At an industry conference in 1965, Bob Noyce got the audience to gasp collectively. Noyce was one of the inventors behind the integrated circuit, the microchip, made of silicone, which gave Silicon Valley its name.
He needed to shock the audience somehow and take back the initiative that Fairchild Semiconductor had begun to lose to the Motorola.
Although necessary, it was a very daring move.
What Noyce announced was that Fairchild would dramatically lower the price of integrated circuits. Even lower than it cost to manufacture them.
Selling something for a price lower than it costs to produce them is usually not a winning strategy, but Bob Noyce knew something that the others didn’t.
He knew that the cost of manufacturing the circuits would soon drop, so that they once again would make a profit on them.
Maybe others also understood that, but Noyce knew when the cost would fall and his price cut was therefore not a wild guess. It was a calculated risk.
What Bob Noyce knew, which the audience did not, was what is today called Moore's Law.
Then, in 1965, the law did not yet have a name, because it had just been formulated and no one knew that it could predict the future.
The reason Bob Noyce knew about Moore's Law was that he worked with its creator, Gordon Moore.
An article in the magazine Electronics becomes the world's most famous prediction
The same year, the magazine Electronics asked Moore to write an essay about the future of integrated circuits. Little did they expect, or Moore for that matter, that it would become the most famous and accurate prediction ever. (And it wasn't the headline that made the article famous: "Cramming more components onto integrated circuits.")
What Moore was trying to convey in the article was that the circuits would be cheaper:
"I was just trying to get the idea across that these complex circuits were going to show the cost of transistors and other components much cheaper," he said later.
To show that, he examined how many transistors the circuits that they manufactured had contained and what they cost, and put it into a graph.
The graph showed that since 1959, when Fairchild came out with its first integrated circuit, the number of transistors had doubled each year, without the cost of the circuit increasing. 1, 2, 4, 8, 16, 32 and in 1965, the number of transistors was up to 64.
Moore's law shows exponential growth
It was not that part of the graph that became Moore's law; it was the continuation of it. He drew another ten years, until 1975, and predicted that the number of transistors would continue doubling without the cost increasing.
“Certainly over the short term this rate can be expected to continue, if not increase. Over the longer term, the rate of increase is a little more uncertain, although there is no reason to believe it will not remain nearly constant for at least 10 years."
When something is exponential, the numbers after a few doubles become huge. Already in 1975, Moore stated in his article the number of transistors would be 65,000. The actual number, in 1975, was 65,536. Since 1971, the number of transistors has doubled every two years. In 2017 it was 19.2 billion.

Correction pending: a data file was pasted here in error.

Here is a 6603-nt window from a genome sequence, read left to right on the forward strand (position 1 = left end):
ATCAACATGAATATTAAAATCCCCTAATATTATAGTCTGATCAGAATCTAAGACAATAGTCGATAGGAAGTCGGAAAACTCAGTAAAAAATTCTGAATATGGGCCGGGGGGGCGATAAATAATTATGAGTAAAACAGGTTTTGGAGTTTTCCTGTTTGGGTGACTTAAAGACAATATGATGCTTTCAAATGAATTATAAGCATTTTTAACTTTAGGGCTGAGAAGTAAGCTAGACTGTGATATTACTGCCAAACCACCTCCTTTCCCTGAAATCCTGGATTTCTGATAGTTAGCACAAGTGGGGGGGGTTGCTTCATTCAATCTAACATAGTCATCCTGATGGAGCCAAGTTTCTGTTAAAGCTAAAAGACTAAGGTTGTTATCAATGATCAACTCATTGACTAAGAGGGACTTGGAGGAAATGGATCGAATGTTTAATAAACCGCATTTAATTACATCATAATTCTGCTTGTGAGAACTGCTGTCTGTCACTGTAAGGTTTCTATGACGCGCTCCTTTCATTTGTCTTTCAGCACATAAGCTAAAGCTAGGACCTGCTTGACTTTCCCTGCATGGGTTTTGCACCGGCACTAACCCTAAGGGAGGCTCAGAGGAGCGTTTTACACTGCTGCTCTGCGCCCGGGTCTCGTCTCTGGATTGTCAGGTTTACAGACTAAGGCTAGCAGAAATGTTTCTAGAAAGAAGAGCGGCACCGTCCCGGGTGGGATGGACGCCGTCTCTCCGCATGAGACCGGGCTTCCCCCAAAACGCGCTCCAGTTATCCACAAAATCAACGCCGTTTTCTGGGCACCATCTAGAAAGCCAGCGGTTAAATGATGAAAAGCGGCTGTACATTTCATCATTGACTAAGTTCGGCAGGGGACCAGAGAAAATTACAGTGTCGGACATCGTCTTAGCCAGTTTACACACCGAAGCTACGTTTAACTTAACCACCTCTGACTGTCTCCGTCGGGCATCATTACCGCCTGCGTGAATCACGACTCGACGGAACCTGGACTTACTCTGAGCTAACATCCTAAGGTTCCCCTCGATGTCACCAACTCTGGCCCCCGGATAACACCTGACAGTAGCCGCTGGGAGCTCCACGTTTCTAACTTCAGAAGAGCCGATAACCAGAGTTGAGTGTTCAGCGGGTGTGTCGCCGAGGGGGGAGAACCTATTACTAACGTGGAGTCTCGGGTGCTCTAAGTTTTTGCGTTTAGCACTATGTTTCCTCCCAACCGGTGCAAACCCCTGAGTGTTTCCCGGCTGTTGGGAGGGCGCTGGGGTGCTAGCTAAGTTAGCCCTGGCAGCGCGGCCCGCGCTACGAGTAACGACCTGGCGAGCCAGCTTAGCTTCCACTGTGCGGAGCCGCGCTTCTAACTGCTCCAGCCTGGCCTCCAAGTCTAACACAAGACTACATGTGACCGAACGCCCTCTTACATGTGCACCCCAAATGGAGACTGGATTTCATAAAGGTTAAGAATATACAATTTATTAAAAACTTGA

Understanding Moore's Law is understanding the future
The cool thing is not the accuracy of the prediction, but what you can predict if you understand what it means.
Michael Malones describes the article and graph in the Intel Trinity:
“... if they were astute enough to study the line on the graph and understand its implications, it would have made their hair stand on end… and shown them the path to becoming billionaires."
If you had read Moore's article in 1965 and truly understood what it meant and acted and invested accordingly, then you would have become the world's richest person.
It is impossible to predict the future, but by understanding Moore's law and exponential growth, you get as close as you can.
Everything digital we have around us is possible thanks to this. Consumer electronics, supercomputers, home PCs, mobile phones, internet, smartphones, big data, augmented reality, drones, and virtual reality.
You can't exactly predict the future, but you can understand it well enough to be a part of creating it
By understanding Moore's law you can't predict precisely what gadgets we’ll see, but you can understand what is possible to achieve.
You couldn't know in 1990 that Apple would launch an iPhone in 2007 and that billions of people a few years later would walk around with the equivalent of a supercomputer in their pockets. But you could understand that something similar was possible and with that knowledge, you can help create the future.
It was also that understanding that enabled Bob Noyce to lower the price before the cost had dropped. He knew he would not have to wait ten years, but that the cost of the same product within two years would be half of what it was. The competitors did not understand that, and kept their prices.
Is Moore's Law a prediction or a self-fulfilling prophecy?
It has been debated whether Moore's law is a prediction or a self-fulfilling prophecy. I would say it is both and, but more self-fulfilling prophecy than prediction.
It was, and is, Moore's own company, Intel, that more than anyone else has made Moore's law come true. They have constantly been pushing development forward and, about every two years, come out with a twice as powerful product.
It shows that development and progress are not automatic. Someone has to create it. Intel was, and still is, hard-pressed to keep Moore's law alive.
Gordon Moore showed in his article what was possible. At Intel, he made sure it happened.